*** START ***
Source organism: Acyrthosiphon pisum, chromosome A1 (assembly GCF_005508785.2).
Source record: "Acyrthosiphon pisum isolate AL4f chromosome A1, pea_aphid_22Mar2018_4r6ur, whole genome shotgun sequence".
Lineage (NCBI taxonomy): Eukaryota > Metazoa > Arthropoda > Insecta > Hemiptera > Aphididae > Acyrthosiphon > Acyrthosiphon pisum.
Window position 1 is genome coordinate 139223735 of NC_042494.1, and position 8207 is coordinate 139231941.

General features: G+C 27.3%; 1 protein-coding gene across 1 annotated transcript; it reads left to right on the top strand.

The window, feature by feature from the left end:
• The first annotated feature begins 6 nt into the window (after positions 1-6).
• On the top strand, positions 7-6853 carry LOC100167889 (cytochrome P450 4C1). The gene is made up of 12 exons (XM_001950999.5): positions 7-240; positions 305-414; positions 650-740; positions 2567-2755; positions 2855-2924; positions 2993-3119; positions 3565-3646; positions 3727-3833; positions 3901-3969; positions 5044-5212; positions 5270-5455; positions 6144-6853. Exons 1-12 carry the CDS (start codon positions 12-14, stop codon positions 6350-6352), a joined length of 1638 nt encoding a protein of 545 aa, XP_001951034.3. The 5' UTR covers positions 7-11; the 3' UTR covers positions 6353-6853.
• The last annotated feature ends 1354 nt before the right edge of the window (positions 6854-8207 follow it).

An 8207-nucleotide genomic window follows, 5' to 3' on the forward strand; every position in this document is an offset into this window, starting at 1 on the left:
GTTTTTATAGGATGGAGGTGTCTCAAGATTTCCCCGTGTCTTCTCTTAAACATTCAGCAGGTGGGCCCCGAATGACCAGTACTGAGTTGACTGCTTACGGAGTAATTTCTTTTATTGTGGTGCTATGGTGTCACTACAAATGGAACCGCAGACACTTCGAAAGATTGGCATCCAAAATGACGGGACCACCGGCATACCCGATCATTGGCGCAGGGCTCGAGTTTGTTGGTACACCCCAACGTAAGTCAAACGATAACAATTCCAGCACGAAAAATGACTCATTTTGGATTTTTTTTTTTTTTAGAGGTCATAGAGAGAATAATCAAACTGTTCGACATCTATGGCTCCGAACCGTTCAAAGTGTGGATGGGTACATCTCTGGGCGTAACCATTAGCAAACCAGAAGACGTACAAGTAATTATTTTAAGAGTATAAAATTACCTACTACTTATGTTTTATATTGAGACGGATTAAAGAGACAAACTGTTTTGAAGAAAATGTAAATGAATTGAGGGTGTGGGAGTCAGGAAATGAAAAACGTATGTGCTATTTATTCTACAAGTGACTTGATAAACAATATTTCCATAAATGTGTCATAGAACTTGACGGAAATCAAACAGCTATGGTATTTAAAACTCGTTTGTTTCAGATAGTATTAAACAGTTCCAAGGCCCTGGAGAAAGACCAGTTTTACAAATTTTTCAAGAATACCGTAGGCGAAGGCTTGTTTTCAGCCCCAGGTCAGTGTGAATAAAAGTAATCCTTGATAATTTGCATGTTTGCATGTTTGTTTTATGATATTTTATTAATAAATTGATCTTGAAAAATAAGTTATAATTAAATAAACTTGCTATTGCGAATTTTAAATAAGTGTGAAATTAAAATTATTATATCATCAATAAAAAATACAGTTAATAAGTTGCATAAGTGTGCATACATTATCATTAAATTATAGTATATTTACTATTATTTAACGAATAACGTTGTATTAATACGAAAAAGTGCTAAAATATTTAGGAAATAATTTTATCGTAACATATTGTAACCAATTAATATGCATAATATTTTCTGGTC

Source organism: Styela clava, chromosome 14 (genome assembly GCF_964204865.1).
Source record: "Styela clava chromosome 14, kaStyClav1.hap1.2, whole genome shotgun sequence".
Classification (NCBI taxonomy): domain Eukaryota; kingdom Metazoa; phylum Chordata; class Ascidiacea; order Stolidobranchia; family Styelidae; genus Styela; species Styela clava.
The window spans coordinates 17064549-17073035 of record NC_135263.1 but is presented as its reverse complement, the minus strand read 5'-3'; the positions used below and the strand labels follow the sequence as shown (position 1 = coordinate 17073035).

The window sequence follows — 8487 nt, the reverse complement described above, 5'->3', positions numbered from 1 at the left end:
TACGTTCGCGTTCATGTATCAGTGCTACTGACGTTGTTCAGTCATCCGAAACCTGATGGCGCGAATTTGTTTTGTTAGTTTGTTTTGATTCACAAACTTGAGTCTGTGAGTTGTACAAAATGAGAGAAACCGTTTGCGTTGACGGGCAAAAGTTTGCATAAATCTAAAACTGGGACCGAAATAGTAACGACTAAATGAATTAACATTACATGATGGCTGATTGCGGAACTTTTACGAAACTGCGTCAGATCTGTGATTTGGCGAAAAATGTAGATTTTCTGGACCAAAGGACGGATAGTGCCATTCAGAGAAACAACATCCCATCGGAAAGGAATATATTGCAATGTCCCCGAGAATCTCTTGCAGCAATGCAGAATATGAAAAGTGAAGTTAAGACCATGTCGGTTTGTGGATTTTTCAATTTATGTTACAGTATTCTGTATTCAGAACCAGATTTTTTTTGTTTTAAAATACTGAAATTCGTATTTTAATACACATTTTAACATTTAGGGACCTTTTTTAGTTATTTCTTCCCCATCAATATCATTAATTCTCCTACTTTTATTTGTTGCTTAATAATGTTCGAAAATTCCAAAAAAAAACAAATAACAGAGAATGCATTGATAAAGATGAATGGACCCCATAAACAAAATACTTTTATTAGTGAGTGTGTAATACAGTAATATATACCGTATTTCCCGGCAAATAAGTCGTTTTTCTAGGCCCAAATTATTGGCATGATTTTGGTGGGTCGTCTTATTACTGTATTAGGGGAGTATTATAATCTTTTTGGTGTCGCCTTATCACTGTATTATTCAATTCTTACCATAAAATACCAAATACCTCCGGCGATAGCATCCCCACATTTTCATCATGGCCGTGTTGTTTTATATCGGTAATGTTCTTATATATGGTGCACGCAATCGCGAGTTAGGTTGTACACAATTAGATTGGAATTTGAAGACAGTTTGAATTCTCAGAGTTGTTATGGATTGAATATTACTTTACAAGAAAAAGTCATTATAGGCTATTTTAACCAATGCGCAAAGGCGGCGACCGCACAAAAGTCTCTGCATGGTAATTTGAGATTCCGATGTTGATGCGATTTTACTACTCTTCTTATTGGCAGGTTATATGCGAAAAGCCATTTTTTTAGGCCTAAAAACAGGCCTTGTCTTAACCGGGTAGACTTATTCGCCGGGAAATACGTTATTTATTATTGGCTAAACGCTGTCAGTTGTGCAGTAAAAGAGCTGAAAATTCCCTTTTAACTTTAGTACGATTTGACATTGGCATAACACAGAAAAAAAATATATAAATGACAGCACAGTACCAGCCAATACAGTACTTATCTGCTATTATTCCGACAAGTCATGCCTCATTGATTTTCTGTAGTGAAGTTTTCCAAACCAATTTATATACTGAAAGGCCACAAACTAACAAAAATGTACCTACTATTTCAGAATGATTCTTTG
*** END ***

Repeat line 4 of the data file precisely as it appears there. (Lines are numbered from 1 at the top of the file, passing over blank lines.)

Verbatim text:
Window position 1 is genome coordinate 139223735 of NC_042494.1, and position 8207 is coordinate 139231941.